since forsaken -- or a workaholic, -- which I used to be part-time, but
now am full time -- I read strictly for fun. Now fun varies from person
to person, just as when someone reviews a book, he or she is merely
expressing his or her personal opinion. Do not let that influence you.
Make up your own mind.
As for myself, I actually had great fun reading Chaucer in Middle
English with the help of a great Chaucerian scholar. While I owned close
to 20 horses, -- i.e. muck muck muck stalls till you drop drop drop
--- I had almost as much fun reading Romance novels. I spent close to a
year reading close to one a day. (I didn't get much sleep when I was
young. One of the Pharoas said: Sleep is the brother of death, which
somehow stuck to me). I was amazed at how well these writers, the good
ones, were in command of their craft. So are the ones who write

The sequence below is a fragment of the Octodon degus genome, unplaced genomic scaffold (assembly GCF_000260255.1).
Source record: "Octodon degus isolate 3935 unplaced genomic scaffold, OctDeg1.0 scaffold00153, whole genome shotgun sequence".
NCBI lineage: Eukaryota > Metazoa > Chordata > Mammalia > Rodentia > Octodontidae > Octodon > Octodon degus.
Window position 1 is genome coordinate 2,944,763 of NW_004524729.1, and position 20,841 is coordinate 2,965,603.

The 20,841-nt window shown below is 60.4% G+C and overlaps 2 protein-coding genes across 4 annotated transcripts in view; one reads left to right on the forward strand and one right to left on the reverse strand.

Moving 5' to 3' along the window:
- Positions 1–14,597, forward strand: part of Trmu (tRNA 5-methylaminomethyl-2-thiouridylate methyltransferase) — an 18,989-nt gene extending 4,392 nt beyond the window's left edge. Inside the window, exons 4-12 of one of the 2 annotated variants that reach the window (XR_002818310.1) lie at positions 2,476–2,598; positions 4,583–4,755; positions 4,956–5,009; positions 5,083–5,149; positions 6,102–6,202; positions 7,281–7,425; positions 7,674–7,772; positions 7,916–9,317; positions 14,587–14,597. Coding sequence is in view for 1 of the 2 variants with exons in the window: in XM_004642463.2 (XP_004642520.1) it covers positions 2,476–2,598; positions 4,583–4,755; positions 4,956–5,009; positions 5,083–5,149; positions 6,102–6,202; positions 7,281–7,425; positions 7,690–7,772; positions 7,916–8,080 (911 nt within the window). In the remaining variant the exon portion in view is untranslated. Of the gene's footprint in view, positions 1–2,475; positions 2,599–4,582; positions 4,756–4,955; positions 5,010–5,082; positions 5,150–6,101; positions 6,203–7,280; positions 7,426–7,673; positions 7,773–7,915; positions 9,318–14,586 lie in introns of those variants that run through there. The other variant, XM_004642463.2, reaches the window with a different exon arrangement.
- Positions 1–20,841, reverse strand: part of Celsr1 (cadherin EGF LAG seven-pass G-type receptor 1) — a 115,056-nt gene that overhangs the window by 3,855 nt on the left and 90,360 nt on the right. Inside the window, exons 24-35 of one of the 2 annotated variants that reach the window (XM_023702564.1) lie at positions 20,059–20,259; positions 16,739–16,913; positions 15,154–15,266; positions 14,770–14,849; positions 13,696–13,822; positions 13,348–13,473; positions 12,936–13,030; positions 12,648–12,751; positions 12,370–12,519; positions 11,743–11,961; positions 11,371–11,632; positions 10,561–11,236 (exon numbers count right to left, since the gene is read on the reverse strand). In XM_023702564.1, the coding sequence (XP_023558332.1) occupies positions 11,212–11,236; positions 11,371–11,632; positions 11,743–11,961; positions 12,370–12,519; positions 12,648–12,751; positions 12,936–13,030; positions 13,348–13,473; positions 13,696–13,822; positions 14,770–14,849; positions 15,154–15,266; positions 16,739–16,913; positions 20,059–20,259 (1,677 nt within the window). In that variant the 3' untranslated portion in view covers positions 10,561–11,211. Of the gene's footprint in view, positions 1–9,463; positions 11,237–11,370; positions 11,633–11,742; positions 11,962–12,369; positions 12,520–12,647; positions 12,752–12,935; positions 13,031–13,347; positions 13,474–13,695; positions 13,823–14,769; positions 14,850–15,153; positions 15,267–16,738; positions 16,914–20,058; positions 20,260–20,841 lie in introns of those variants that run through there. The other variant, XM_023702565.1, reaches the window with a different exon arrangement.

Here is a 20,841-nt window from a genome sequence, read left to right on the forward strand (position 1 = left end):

So why, would they never be considered for a Nobel Prize or the
Pulitzer? Which happen to be some of the great and few rewards for the
serious writer. It's the word "serious" that makes the difference.
Literature serves as the mirror to our lives and to our place in
history, even to our fantasies. It has to be brutally honest. It has to
have meaning. It, more than any other art form, goes into the depth of
our lives, easily combining the life of the body and that of the mind
and soul. To do this, the writer has to be master of the craft of
writing. He also has to be able to afford the time and isolation to
create such works of culture and history. He has to be able to make a
living. We have already lost some of our brightest minds to banking,
instead of the sciences because of the lure of the mighty dollar.
Striving for good literature is more important than striving for
commercial success. It is a cause for which writers and readers have to